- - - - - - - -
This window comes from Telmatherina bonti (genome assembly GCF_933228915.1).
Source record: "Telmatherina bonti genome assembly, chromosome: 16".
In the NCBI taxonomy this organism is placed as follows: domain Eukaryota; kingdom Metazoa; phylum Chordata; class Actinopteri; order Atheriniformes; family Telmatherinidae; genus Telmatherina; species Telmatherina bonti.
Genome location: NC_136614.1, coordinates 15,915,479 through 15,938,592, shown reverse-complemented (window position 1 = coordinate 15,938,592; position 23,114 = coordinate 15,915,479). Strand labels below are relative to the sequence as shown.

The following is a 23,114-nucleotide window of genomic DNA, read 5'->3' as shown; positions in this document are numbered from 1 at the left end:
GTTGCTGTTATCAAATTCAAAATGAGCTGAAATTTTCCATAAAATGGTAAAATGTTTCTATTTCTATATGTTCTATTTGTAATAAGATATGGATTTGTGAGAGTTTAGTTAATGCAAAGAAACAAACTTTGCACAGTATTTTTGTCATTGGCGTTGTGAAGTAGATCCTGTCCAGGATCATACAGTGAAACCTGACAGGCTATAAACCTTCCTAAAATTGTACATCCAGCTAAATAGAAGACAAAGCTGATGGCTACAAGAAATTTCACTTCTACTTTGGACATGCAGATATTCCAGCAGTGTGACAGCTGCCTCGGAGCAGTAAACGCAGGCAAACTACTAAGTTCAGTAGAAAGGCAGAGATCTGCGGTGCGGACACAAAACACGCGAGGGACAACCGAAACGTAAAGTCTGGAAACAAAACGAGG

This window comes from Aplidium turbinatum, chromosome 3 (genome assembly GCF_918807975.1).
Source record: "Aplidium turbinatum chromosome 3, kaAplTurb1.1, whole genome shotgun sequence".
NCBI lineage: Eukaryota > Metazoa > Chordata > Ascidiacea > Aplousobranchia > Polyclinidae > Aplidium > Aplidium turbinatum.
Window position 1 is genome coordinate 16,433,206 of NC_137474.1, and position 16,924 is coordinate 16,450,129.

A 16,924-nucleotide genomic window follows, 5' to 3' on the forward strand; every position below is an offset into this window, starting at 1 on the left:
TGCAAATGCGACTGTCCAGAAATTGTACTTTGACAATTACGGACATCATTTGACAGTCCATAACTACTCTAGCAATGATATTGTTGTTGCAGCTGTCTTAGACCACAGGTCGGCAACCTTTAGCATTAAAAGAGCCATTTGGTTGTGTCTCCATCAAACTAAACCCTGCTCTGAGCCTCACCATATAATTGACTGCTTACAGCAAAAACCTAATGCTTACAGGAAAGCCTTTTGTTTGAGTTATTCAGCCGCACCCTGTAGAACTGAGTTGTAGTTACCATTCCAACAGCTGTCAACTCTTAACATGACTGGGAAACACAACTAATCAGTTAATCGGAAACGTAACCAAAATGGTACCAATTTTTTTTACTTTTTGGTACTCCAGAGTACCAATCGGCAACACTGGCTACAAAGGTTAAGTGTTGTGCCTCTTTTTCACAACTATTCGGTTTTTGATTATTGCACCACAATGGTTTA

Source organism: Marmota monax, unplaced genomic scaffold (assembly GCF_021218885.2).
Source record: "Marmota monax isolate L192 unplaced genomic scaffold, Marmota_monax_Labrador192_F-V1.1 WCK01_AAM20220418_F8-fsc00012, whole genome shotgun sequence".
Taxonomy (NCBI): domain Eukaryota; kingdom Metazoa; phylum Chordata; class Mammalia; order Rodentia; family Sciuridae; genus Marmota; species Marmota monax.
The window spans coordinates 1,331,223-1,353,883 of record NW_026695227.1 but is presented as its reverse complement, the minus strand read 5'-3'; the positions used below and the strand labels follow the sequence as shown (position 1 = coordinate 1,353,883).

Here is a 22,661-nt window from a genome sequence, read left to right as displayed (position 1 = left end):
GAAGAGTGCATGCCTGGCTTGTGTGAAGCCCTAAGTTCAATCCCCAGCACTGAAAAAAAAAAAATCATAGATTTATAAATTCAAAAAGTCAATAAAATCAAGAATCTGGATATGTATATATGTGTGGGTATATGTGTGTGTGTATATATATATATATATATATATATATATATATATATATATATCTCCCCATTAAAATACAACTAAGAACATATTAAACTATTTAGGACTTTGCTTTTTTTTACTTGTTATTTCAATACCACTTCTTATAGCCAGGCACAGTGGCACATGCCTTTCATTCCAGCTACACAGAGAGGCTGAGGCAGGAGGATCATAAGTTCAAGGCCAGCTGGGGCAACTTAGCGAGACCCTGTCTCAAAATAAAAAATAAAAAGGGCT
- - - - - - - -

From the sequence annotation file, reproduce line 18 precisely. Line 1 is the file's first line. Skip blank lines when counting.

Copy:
GAAGAGTGCATGCCTGGCTTGTGTGAAGCCCTAAGTTCAATCCCCAGCACTGAAAAAAAAAAAATCATAGATTTATAAATTCAAAAAGTCAATAAAATCAAGAATCTGGATATGTATATATGTGTGGGTATATGTGTGTGTGTATATATATATATATATATATATATATATATATATATATATATCTCCCCATTAAAATACAACTAAGAACATATTAAACTATTTAGGACTTTGCTTTTTTTTACTTGTTATTTCAATACCACTTCTTATAGCCAGGCACAGTGGCACATGCCTTTCATTCCAGCTACACAGAGAGGCTGAGGCAGGAGGATCATAAGTTCAAGGCCAGCTGGGGCAACTTAGCGAGACCCTGTCTCAAAATAAAAAATAAAAAGGGCT